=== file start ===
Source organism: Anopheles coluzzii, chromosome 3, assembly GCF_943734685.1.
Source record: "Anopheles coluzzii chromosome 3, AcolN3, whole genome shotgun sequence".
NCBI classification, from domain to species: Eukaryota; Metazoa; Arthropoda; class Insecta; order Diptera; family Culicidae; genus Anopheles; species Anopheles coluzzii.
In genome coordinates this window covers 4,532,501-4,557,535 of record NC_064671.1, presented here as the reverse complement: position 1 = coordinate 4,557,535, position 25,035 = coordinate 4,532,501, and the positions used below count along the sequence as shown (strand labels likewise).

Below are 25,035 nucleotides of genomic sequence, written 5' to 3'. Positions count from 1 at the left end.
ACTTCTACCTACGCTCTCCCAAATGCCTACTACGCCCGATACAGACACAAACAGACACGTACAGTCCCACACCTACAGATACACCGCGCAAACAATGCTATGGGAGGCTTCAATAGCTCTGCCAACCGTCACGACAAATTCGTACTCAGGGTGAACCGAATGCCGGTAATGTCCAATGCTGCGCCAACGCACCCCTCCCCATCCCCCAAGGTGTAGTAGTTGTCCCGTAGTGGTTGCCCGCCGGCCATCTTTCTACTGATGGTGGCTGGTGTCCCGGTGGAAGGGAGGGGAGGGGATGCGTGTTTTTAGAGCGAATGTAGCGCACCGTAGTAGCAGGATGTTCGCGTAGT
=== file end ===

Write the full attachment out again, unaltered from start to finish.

Source organism: Anopheles coluzzii, chromosome 3, assembly GCF_943734685.1.
Source record: "Anopheles coluzzii chromosome 3, AcolN3, whole genome shotgun sequence".
NCBI classification, from domain to species: Eukaryota; Metazoa; Arthropoda; class Insecta; order Diptera; family Culicidae; genus Anopheles; species Anopheles coluzzii.
In genome coordinates this window covers 4,532,501-4,557,535 of record NC_064671.1, presented here as the reverse complement: position 1 = coordinate 4,557,535, position 25,035 = coordinate 4,532,501, and the positions used below count along the sequence as shown (strand labels likewise).

Below are 25,035 nucleotides of genomic sequence, written 5' to 3'. Positions count from 1 at the left end.
ACTTCTACCTACGCTCTCCCAAATGCCTACTACGCCCGATACAGACACAAACAGACACGTACAGTCCCACACCTACAGATACACCGCGCAAACAATGCTATGGGAGGCTTCAATAGCTCTGCCAACCGTCACGACAAATTCGTACTCAGGGTGAACCGAATGCCGGTAATGTCCAATGCTGCGCCAACGCACCCCTCCCCATCCCCCAAGGTGTAGTAGTTGTCCCGTAGTGGTTGCCCGCCGGCCATCTTTCTACTGATGGTGGCTGGTGTCCCGGTGGAAGGGAGGGGAGGGGATGCGTGTTTTTAGAGCGAATGTAGCGCACCGTAGTAGCAGGATGTTCGCGTAGT